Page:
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  1. Grasping Intersubjectivity: An Invitation to Embody Social Interaction Research.Hanne De Jaegher, Barbara Pieper, Daniel Clénin & Thomas Fuchs - 2017 - Phenomenology and the Cognitive Sciences 16 (3):491-523.
    Underlying the recent focus on embodied and interactive aspects of social understanding are several intuitions about what roles the body, interaction processes, and interpersonal experience play. In this paper, we introduce a systematic, hands-on method for investigating the experience of interacting and its role in intersubjectivity. Special about this method is that it starts from the idea that researchers of social understanding are themselves one of the best tools for their own investigations. The method provides ways for researchers to calibrate (...)
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  • Erratum To: A Rumor of Empathy: Reconstructing Heidegger’s Contribution to Empathy and Empathic Clinical Practice. [REVIEW]Lou Agosta - 2014 - Medicine, Health Care and Philosophy 17 (2):319-319.
    Heidegger’s 1927 call to provide “a special hermeneutic of empathy” is linked with his later commitment at the Zollikon Seminars to engage explicitly with issues in psychodynamic therapy with psychiatrists. The task of providing a special hermeneutic of empathy is one that Heidegger assigns in Being and Time, but on which he does not deliver. Inspired by the assignment, this article applies the distinctions of Heidegger’s Daseinanalysis to human interrelations. This article generates a Heideggerian account of empathy as a multi-dimensional (...)
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  • A Rumor of Empathy: Reconstructing Heidegger’s Contribution to Empathy and Empathic Clinical Practice.Lou Agosta - 2014 - Medicine, Health Care and Philosophy 17 (2):281-292.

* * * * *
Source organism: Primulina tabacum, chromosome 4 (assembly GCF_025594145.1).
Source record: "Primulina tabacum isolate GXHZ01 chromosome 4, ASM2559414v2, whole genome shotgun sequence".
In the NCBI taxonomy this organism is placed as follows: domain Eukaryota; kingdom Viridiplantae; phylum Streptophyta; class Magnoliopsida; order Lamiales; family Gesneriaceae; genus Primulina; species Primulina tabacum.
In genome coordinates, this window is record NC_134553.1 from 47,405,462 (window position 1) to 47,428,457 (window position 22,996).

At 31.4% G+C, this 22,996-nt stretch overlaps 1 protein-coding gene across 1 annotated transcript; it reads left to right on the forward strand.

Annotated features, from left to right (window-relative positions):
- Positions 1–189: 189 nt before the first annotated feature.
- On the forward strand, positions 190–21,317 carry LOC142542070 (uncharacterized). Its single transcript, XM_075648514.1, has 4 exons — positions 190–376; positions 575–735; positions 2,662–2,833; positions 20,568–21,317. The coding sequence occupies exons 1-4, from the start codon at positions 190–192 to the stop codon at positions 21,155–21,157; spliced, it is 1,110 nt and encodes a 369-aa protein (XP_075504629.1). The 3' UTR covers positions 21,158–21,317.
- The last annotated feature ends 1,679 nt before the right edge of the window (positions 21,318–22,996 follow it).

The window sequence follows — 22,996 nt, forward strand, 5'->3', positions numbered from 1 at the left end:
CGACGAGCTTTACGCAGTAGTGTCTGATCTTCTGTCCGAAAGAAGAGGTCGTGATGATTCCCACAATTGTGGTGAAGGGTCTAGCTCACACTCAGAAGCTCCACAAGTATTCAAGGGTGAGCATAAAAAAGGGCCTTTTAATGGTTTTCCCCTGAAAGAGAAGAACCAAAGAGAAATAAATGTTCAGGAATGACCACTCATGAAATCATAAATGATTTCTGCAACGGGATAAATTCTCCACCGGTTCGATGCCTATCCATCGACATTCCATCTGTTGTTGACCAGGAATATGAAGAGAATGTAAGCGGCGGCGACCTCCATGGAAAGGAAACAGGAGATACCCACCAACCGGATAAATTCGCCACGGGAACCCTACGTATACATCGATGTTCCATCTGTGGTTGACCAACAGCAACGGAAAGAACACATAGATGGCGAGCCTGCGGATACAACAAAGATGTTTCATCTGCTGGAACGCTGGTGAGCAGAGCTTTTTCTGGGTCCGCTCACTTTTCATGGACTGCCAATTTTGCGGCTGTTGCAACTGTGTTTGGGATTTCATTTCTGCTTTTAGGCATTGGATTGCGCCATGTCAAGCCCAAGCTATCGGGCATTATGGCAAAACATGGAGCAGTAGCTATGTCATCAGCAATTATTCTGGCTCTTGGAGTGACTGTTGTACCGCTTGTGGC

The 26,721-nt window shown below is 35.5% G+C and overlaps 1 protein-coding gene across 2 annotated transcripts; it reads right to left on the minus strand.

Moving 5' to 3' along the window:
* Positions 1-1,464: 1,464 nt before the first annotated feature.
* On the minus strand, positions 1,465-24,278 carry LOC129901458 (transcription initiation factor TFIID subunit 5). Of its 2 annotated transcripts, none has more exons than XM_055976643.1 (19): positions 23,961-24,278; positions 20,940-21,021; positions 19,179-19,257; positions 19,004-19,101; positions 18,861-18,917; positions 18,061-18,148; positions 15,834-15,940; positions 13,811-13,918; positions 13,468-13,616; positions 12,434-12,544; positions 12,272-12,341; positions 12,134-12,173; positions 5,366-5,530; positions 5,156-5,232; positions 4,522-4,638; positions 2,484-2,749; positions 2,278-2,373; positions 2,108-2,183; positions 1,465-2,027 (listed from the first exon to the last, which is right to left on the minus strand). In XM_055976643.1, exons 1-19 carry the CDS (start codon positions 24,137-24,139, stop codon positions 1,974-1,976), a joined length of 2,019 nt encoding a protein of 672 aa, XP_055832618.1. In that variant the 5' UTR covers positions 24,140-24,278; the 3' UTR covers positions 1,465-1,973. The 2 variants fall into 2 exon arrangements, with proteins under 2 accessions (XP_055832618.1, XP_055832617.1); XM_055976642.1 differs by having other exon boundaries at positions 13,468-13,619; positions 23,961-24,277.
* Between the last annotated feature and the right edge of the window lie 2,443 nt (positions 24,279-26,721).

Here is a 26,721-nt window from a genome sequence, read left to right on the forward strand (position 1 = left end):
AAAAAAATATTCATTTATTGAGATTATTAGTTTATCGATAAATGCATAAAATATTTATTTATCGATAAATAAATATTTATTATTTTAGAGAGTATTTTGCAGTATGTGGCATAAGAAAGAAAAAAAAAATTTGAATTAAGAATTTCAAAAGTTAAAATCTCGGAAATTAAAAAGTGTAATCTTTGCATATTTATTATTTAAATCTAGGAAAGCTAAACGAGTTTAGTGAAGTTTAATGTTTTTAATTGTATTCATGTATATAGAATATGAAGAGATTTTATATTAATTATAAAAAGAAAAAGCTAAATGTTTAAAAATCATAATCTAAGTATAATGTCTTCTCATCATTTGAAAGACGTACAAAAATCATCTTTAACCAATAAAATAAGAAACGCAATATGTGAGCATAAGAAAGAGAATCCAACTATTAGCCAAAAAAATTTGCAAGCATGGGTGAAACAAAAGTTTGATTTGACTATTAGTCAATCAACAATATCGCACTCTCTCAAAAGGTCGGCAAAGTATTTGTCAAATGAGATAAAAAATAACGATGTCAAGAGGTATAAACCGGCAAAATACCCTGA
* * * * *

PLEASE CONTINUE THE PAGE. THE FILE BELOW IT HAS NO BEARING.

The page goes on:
This article takes Heidegger's design distinctions for human being [Dasein] including affectivity, understanding, and speech, and, using these distinctions, generates a Heideggerian definition of empathy [Einfuehlung]. This article distinguishes empathic receptivity, empathic understanding, empathic interpretation, and empathic speech (or responsiveness). It also looks at characteristic breakdowns.
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  • Transdisciplinarity Without Method: On Being Interdisciplinary in a Technoscientific World.Robert C. Scharff & David A. Stone - 2022 - Human Studies 45 (1):27-27.
    Questions about what experts need to know to facilitate their collaboration in interdisciplinary situations are usually answered with proposals concerning the technical methods, epistemic ground rules, and explanatory theories that one applies “across” disciplines, just as such methods, rules, and theories are applied “within” a discipline. However, phenomenology offers something better. Instead of following the traditional route of looking for general conditions that apply to collaborative practice, phenomenology turns to what actually happens in collaborative experience and shows that success is (...)
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  • Transdisciplinarity Without Method: On Being Interdisciplinary in a Technoscientific World.Robert C. Scharff & David A. Stone - 2022 - Human Studies 45 (1):1-25.
    Questions about what experts need to know to facilitate their collaboration in interdisciplinary situations are usually answered with proposals concerning the technical methods, epistemic ground rules, and explanatory theories that one applies “across” disciplines, just as such methods, rules, and theories are applied “within” a discipline. However, phenomenology offers something better. Instead of following the traditional route of looking for general conditions that apply to collaborative practice, phenomenology turns to what actually happens in collaborative experience and shows that success is (...)